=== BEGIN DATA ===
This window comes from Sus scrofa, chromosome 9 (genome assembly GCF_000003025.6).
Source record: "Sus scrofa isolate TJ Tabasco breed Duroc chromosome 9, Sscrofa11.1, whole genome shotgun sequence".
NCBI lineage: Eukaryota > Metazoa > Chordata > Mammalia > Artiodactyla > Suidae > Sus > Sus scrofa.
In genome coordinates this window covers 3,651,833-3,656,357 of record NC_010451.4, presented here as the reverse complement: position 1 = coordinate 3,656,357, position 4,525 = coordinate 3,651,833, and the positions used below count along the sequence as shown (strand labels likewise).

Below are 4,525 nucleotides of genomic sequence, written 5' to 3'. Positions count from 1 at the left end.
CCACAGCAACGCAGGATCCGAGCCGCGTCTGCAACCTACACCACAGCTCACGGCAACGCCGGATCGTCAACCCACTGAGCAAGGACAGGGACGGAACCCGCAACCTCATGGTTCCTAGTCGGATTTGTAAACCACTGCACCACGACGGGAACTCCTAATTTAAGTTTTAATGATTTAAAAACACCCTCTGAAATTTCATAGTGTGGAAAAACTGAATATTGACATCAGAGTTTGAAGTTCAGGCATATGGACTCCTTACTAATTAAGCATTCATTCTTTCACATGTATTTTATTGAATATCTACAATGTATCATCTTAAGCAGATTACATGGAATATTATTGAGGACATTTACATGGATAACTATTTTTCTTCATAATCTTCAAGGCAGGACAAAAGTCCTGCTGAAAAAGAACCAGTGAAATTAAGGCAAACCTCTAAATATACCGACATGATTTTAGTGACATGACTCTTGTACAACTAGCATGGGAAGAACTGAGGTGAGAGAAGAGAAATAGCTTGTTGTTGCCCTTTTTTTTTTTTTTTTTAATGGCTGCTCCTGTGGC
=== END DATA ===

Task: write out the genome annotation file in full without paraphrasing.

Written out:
This window comes from Sus scrofa, chromosome 9 (genome assembly GCF_000003025.6).
Source record: "Sus scrofa isolate TJ Tabasco breed Duroc chromosome 9, Sscrofa11.1, whole genome shotgun sequence".
NCBI lineage: Eukaryota > Metazoa > Chordata > Mammalia > Artiodactyla > Suidae > Sus > Sus scrofa.
In genome coordinates this window covers 3,651,833-3,656,357 of record NC_010451.4, presented here as the reverse complement: position 1 = coordinate 3,656,357, position 4,525 = coordinate 3,651,833, and the positions used below count along the sequence as shown (strand labels likewise).

Below are 4,525 nucleotides of genomic sequence, written 5' to 3'. Positions count from 1 at the left end.
CCACAGCAACGCAGGATCCGAGCCGCGTCTGCAACCTACACCACAGCTCACGGCAACGCCGGATCGTCAACCCACTGAGCAAGGACAGGGACGGAACCCGCAACCTCATGGTTCCTAGTCGGATTTGTAAACCACTGCACCACGACGGGAACTCCTAATTTAAGTTTTAATGATTTAAAAACACCCTCTGAAATTTCATAGTGTGGAAAAACTGAATATTGACATCAGAGTTTGAAGTTCAGGCATATGGACTCCTTACTAATTAAGCATTCATTCTTTCACATGTATTTTATTGAATATCTACAATGTATCATCTTAAGCAGATTACATGGAATATTATTGAGGACATTTACATGGATAACTATTTTTCTTCATAATCTTCAAGGCAGGACAAAAGTCCTGCTGAAAAAGAACCAGTGAAATTAAGGCAAACCTCTAAATATACCGACATGATTTTAGTGACATGACTCTTGTACAACTAGCATGGGAAGAACTGAGGTGAGAGAAGAGAAATAGCTTGTTGTTGCCCTTTTTTTTTTTTTTTTTAATGGCTGCTCCTGTGGC